FYI, Relationships Don't Have To Be Long-Lasting To Be Meaningful
There’s a major misconception around relationships that continues to persist, and I’m here to clear it up. The assumption is this: The longer you date someone, the more profound your connection is. But experts say relationships don’t have to be long-lasting to be meaningful. Because there are many ways in which a dating experience can have an impact on you, whether it lasts for a few months or a few weeks. Not only that, but what you take away from a short-lived romance may come in handy for your future relationships.
According to 2018 research conducted at the University of California, there's virtually nothing separating the connection that’s felt at the beginning of a short-term relationship versus the connection in a long-term relationship. Researchers surveyed over 800 people across a wide age range, and after asking those participants to reproduce the events and experiences they had at the start of both long-term and short-term relationships, they determined that romantic interest increased in pretty much exactly the same way, no matter how long the relationship lasted. At some point, that interest plateaus or declines in the short-term relationships, but in the beginning, it’s basically an identical experience.
According to Dr. Gary Brown, a prominent couples therapist in Los Angeles, the significance of a relationship is not dependent on how much time you were together because regardless of whether it lasts, it can still be a learning experience.
“The meaning may vary depending upon how fulfilled you felt, even though it didn’t work out,” he tells Elite Daily. “It can also have value if you learned new things about your capacity to both express love and receive love. A short-lived relationship can also help you to feel more self-confident and maybe even restore your faith in the fact that you could feel love again, despite one or more past hurts.”
In other words, a short-lived relationship can still teach you a lot, much of which will likely benefit your love life in general.
Here’s an example. Let’s say you dated an extrovert for a short period who was eager to see you every day, while you only wanted to hang a couple of times a week. From that experience alone, you may have not only discovered how important it is for you to have a certain level of space, but also learned how to set healthy boundaries. Alternatively, if you were left feeling skeptical and guarded after being ghosted several times, and then had a short-lived relationship with someone who was totally upfront with you from start to finish, that experience may have replenished your trust in a profound way, thus allowing you to open your heart to others down the line.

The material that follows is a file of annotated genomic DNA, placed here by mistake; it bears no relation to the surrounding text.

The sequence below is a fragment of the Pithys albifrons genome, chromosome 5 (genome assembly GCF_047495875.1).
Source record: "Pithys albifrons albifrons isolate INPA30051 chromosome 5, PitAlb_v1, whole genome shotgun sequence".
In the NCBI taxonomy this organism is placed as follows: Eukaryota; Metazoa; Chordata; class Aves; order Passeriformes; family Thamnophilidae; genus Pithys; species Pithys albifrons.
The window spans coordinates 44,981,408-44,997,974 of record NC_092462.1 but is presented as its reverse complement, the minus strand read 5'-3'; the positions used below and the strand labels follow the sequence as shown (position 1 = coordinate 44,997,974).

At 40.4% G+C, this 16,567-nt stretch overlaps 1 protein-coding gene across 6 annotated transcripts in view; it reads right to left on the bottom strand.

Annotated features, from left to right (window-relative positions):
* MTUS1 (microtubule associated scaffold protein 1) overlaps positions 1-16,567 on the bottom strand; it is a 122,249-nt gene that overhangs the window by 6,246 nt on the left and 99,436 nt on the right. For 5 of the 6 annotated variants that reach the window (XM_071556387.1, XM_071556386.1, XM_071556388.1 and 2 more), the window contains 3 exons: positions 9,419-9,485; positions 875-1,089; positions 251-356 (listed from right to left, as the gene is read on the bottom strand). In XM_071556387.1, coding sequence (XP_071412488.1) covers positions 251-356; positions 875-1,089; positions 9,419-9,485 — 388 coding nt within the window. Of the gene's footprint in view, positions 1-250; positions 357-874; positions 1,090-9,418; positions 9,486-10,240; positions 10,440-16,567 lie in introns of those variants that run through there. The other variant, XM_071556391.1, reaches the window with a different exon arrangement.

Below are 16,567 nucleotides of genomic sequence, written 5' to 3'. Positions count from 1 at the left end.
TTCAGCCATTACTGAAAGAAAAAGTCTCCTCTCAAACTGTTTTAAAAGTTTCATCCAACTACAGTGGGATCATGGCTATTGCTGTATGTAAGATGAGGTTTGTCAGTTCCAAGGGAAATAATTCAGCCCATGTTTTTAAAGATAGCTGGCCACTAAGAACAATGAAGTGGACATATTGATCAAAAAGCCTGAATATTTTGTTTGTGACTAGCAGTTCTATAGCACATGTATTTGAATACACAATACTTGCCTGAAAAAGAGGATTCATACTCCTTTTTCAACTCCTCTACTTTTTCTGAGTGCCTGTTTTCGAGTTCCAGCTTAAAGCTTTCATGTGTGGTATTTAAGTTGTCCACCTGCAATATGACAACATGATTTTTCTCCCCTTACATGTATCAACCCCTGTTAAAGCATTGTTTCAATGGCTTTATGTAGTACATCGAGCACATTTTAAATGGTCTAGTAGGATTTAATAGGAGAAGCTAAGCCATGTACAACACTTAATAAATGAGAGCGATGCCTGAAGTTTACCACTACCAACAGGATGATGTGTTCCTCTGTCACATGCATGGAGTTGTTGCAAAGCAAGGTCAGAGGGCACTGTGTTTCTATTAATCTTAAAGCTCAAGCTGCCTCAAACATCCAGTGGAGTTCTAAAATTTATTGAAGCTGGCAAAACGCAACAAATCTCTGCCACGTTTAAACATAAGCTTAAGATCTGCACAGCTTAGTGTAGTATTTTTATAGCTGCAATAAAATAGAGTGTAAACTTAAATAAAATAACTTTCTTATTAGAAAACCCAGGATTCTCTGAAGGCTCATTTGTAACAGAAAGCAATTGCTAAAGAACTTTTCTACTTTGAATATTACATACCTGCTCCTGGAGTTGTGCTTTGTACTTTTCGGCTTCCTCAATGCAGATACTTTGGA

Dr. Brown also notes that short-term romances can highlight what qualities you value in your love life.
“By experiencing different relationships, you can gain insight into what we look for in a partner,” he explains.
For instance, perhaps you met someone on an app, felt a genuine connection with them, and dated for a few months. Even though you ultimately went your separate ways, the way that person freely expressed physical affection with you (in a way you’d never experienced before) made you realize your true love language. Now, going forward, you know that you value physical touch in a relationship.
So, it’s clear that a short relationship can still be impactful. As such, it’s important to acknowledge that the ending of a short-lived relationship can still take an emotional toll on you as well, whether it’s because you had high hopes for your short-term romance, were blindsided by the breakup, or for another reason entirely. Even if you were never “official,” when something doesn’t work out, you may feel disappointed, confused, or just straight-up sad.
“It’s completely normal to grieve the loss of a short term relationship,” says board-certified psychiatrist Dr. Susan Edelman. “Human beings are built for attachment, and we experience these as losses.”
Our society perpetuates this idea that unless you achieve your “happily ever after,” then your romantic experience isn’t successful. But experts say there’s no such thing as a dating fail. Even if a short-lived relationship showed you what you don’t want, that’s still super valuable information for the future.
“It’s important to not view the end of a relationship as a failure,” says Dr. Brown. “Relationships are pretty much like everything else in life, they are experiments. Some relationship experiments only last for a short while. Others last a lifetime. Some experiments don’t give us the results we want. Others bring us more happiness and joy than we could have ever imagined.”
It’s unfortunate that long-term relationships are often respected as the epitome of #goals, whereas short-term relationships are often seen as insignificant. The truth is, any relationship can be meaningful, regardless of its length, especially if it leads to growth and self-discovery. By acknowledging the value of your short-lived relationships, you may be able to appreciate all of your romantic experiences more, regardless of whether or not they last. Remember: Only you get to evaluate the worth of a particular relationship because only you know how it has changed or affected you. Ultimately, it doesn’t matter how long a flame flickers — for a period of time, it provided you with some light.